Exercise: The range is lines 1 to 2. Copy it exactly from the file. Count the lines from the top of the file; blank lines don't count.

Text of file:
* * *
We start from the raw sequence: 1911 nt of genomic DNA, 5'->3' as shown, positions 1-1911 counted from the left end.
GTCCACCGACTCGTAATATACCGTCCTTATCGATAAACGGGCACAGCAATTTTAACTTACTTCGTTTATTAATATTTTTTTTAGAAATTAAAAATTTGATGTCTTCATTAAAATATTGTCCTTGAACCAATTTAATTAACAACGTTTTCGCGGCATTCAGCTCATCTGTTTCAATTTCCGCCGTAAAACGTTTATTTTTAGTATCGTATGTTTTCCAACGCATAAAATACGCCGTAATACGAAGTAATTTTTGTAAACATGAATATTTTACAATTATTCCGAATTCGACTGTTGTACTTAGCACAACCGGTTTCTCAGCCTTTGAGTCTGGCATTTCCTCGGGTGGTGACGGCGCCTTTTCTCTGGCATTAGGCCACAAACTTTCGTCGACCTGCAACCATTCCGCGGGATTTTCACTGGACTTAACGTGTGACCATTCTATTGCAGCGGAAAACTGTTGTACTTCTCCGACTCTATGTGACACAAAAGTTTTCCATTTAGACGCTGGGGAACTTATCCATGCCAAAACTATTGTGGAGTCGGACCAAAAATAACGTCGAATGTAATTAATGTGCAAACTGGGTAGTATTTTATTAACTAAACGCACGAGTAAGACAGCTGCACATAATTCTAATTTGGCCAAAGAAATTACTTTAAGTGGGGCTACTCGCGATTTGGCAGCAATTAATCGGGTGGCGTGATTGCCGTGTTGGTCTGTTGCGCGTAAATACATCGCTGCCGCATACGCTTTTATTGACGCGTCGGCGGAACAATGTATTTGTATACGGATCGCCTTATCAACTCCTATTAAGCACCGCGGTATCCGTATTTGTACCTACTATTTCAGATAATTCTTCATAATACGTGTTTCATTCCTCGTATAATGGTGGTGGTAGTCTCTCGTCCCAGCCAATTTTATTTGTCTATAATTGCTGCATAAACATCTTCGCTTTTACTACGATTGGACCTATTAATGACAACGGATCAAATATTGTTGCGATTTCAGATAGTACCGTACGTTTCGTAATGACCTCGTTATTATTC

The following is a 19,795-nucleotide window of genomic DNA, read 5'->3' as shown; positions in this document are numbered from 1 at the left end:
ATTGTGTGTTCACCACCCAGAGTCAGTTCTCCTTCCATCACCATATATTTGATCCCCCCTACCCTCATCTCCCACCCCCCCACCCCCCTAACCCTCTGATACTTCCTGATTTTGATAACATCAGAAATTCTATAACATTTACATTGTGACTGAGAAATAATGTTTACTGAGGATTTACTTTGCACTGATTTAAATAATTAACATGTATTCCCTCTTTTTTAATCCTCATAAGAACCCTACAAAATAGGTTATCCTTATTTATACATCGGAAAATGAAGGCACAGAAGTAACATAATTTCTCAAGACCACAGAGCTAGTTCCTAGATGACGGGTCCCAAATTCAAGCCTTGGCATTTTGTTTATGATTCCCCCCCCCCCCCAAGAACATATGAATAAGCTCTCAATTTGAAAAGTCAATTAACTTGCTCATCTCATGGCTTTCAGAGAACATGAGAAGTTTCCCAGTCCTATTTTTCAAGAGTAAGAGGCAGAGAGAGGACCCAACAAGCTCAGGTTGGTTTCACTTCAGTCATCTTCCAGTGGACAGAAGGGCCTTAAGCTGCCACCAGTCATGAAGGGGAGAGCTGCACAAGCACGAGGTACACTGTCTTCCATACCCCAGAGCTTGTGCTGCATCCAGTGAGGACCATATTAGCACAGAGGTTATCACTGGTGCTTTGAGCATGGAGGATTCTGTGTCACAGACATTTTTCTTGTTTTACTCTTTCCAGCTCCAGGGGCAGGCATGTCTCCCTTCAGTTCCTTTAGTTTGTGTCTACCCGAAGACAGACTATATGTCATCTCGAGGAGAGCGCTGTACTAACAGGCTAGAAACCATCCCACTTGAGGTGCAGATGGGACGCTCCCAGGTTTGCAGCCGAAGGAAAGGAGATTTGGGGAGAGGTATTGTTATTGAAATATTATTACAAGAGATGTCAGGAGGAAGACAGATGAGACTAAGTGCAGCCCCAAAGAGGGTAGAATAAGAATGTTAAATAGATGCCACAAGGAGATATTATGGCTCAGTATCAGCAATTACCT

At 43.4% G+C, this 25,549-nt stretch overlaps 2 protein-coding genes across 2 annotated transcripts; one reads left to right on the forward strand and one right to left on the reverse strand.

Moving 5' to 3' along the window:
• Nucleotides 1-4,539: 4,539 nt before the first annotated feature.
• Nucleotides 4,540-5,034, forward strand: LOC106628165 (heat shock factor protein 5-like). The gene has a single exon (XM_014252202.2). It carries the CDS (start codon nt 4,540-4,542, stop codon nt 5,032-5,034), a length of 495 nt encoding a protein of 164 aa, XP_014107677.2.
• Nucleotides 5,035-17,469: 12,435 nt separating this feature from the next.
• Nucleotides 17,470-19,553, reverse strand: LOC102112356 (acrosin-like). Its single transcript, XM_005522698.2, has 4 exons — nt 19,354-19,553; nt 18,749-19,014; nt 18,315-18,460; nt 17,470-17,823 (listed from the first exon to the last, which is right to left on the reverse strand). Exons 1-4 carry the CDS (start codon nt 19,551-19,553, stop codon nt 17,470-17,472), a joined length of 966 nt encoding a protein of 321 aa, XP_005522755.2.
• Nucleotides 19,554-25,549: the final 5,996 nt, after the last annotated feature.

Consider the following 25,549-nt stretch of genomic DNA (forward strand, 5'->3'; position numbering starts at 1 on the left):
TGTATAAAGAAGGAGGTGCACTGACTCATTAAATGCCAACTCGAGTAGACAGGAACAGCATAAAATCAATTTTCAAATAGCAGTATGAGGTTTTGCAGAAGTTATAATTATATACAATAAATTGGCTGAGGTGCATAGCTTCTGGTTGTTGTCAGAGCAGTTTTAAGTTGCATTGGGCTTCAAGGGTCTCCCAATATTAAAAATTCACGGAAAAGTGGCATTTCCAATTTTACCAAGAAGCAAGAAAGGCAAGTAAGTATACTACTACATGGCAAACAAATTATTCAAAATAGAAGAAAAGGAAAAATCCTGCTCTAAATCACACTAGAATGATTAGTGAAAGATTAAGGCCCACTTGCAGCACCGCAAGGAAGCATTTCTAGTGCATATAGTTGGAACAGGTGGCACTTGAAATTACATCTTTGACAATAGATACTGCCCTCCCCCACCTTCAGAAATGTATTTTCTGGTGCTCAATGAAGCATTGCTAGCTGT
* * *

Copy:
We start from the raw sequence: 1911 nt of genomic DNA, 5'->3' as shown, positions 1-1911 counted from the left end.
GTCCACCGACTCGTAATATACCGTCCTTATCGATAAACGGGCACAGCAATTTTAACTTACTTCGTTTATTAATATTTTTTTTAGAAATTAAAAATTTGATGTCTTCATTAAAATATTGTCCTTGAACCAATTTAATTAACAACGTTTTCGCGGCATTCAGCTCATCTGTTTCAATTTCCGCCGTAAAACGTTTATTTTTAGTATCGTATGTTTTCCAACGCATAAAATACGCCGTAATACGAAGTAATTTTTGTAAACATGAATATTTTACAATTATTCCGAATTCGACTGTTGTACTTAGCACAACCGGTTTCTCAGCCTTTGAGTCTGGCATTTCCTCGGGTGGTGACGGCGCCTTTTCTCTGGCATTAGGCCACAAACTTTCGTCGACCTGCAACCATTCCGCGGGATTTTCACTGGACTTAACGTGTGACCATTCTATTGCAGCGGAAAACTGTTGTACTTCTCCGACTCTATGTGACACAAAAGTTTTCCATTTAGACGCTGGGGAACTTATCCATGCCAAAACTATTGTGGAGTCGGACCAAAAATAACGTCGAATGTAATTAATGTGCAAACTGGGTAGTATTTTATTAACTAAACGCACGAGTAAGACAGCTGCACATAATTCTAATTTGGCCAAAGAAATTACTTTAAGTGGGGCTACTCGCGATTTGGCAGCAATTAATCGGGTGGCGTGATTGCCGTGTTGGTCTGTTGCGCGTAAATACATCGCTGCCGCATACGCTTTTATTGACGCGTCGGCGGAACAATGTATTTGTATACGGATCGCCTTATCAACTCCTATTAAGCACCGCGGTATCCGTATTTGTACCTACTATTTCAGATAATTCTTCATAATACGTGTTTCATTCCTCGTATAATGGTGGTGGTAGTCTCTCGTCCCAGCCAATTTTATTTGTCTATAATTGCTGCATAAACATCTTCGCTTTTACTACGATTGGACCTATTAATGACAACGGATCAAATATTGTTGCGATTTCAGATAGTACCGTACGTTTCGTAATGACCTCGTTATTATTC